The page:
Paul Huber from the Department of Chemistry and Biochemistry - to study the role of small ubiquitin-like modifier (SUMO) proteins during embryogenesis. The levels of expression of over 30,000 genes will be measured in Xenopus embryos in which the SUMOylation pathway has been disabled. These studies will rapidly identify perturbations in transcription due to the inhibition of the SUMO pathway, with the goal of understanding how key developmental regulators are controlled by this process.

Shaun Lee from the Department of Biological Sciences – to address how Group A Streptococcus (GAS) is able to resist the effects of its own toxin. GAS is one of the world’s most successful pathogens, causing a multitude of common infections such as pharyngitis, cellulitis and impetigo. It is also responsible for more severe diseases such as rheumatic fever, necrotizing fasciitis, and toxic shock syndrome. It produces a powerful toxin that is capable of killing many different cell types. These studies will produce insights into how toxin-producing microorganisms achieve resistance against the effects of their own toxin and could uncover important therapeutic targets to combat these toxin virulence factors.

Mary Ann McDowell from the Department of Biological Sciences – to further elucidate the regulation of key cellular activities in cells infected by Leishamania spp. L. donovani and L. major are intracellular parasites that cause visceral and cutaneous leislmaniasis, respectively. These are among the neglected diseases that place a major burden on health in developing countries. The goal of this research is to enhance our understanding of how these parasites modulate the human immune response to avoid immune destruction.

Richard Taylor from the Department of Chemistry and Biochemistry – to identify the key steps in the biosynthesis of gephyronic acid, a natural product isolated from a bacteria that has been shown to inhibit growth of yeast and mold, as well as a range of mammalian cell types. Identification of the gene cluster responsible for biosynthesis will be used to develop an expression system which will provide an alternative source of larger quantities of the natural product. This will allow further biological evaluation of gephyronic acid as an antibiotic or cancer drug.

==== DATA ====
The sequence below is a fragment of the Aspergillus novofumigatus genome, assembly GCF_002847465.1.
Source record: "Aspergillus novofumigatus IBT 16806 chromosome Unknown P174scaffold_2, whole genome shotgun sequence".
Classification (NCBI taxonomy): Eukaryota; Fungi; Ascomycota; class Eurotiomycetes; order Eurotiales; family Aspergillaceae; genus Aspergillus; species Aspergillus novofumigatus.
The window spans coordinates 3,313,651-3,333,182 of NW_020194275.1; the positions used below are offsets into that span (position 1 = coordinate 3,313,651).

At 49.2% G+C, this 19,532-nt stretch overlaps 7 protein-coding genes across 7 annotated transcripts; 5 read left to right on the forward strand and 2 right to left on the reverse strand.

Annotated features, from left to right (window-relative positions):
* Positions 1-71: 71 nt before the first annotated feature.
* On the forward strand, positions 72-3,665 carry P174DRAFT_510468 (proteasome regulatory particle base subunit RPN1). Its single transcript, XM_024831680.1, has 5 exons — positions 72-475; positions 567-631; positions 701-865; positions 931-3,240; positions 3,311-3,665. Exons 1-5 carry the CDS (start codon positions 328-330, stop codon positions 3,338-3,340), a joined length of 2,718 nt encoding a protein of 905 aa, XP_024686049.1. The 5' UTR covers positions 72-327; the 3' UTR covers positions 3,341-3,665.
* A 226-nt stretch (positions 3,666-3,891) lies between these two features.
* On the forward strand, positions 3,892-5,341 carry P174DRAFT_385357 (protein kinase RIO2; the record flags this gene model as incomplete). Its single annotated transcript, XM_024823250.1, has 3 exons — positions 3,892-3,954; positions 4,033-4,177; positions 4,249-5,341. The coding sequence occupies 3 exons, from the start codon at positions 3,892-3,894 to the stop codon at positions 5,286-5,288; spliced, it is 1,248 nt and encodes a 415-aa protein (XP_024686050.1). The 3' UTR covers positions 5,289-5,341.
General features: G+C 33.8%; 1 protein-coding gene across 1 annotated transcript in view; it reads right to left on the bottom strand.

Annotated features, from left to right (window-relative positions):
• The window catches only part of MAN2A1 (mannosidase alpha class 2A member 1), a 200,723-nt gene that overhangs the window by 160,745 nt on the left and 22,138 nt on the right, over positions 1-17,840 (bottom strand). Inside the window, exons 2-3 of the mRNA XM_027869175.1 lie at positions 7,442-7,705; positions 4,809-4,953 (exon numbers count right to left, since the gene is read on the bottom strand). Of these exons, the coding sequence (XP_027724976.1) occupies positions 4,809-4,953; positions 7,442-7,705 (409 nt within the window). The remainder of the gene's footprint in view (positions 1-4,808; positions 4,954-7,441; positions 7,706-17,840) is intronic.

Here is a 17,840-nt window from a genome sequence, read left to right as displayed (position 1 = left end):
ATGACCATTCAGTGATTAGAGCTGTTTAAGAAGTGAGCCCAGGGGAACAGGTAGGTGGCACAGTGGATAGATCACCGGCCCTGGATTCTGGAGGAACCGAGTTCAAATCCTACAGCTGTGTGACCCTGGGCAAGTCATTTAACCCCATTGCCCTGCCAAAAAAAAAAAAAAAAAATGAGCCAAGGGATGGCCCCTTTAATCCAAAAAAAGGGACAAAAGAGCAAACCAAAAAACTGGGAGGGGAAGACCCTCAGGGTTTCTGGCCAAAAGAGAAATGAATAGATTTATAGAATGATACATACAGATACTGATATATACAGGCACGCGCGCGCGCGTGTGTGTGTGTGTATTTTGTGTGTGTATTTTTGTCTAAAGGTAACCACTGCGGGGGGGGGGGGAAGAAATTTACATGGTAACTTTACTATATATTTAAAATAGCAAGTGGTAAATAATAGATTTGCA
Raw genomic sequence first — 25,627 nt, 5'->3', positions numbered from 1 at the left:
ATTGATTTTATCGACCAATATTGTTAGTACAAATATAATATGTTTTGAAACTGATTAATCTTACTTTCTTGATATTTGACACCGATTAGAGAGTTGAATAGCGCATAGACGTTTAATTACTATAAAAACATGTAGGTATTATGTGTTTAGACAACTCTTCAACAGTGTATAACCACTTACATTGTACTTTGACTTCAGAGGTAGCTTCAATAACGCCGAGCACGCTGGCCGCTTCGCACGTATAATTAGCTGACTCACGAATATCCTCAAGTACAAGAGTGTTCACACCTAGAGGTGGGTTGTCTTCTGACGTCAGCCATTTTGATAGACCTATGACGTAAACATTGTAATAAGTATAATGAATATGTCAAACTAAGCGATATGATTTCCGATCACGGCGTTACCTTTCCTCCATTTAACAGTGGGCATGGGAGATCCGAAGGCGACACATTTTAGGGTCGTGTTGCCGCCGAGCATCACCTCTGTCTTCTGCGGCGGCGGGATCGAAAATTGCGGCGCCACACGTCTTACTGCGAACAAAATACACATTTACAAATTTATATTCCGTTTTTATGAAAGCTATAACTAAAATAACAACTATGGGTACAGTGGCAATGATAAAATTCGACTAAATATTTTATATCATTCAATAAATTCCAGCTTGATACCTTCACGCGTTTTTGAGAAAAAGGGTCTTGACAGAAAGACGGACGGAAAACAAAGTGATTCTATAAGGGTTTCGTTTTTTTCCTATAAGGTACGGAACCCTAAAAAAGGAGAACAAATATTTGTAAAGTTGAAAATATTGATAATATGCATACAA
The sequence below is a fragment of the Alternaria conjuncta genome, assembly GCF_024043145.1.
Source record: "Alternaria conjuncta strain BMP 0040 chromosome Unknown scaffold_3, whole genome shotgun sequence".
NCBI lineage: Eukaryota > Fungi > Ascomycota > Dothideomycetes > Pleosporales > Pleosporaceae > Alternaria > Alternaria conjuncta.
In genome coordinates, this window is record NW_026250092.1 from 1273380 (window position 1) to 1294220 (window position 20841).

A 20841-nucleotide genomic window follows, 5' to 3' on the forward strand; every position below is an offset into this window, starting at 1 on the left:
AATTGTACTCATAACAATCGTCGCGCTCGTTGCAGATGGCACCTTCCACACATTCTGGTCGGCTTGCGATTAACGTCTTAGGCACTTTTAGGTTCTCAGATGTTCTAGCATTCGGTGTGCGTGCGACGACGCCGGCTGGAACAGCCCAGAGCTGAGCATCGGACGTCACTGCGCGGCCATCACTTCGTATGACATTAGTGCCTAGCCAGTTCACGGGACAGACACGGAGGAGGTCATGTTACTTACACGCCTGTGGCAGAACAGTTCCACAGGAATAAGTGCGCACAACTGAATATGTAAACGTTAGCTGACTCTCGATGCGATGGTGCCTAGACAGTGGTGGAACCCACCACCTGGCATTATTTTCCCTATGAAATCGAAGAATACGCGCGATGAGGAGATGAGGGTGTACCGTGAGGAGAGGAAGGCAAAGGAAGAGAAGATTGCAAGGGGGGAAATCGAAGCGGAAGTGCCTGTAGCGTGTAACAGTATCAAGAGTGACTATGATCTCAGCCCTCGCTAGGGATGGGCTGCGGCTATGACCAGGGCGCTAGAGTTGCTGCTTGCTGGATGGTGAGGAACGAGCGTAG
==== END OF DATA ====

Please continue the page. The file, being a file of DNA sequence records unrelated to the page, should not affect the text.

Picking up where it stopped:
Molly Duman Scheel from the Indiana University School of Medicine, South Bend – to study the role of Drosophila Deleted in Colorectal Cancer (DCC) gene in signaling pathways that are associated with the induction of cancer. The Drosophila imaginal discs are excellent systems in which to study cell growth and invasive migration, and will be used as a model in these studies. In humans, both mutation of DCC, as well as increased expression of its ligand (netrin) have been linked to a variety of cancers. These experiments will yield new information about the signaling pathways inducing cancer in response to modulations in DCC signaling.

Andrew Mahon from the Department of Biological Sciences – to survey the population genetics of Bythotrephes longimanus – Ponto Caspian spiny water flea – and establish a relationship between patterns of human movement and genetic variation in inland lake populations of B. longimanus. The Ponto Caspian spiny water flea is an invasive species that was introduced into the Great Lakes and has begun to appear in inland lakes in Canada and the U.S., with the potential to disrupt lake ecology, especially culturally and economically important sport fish populations. Increased understanding of its spread will help limit these impacts.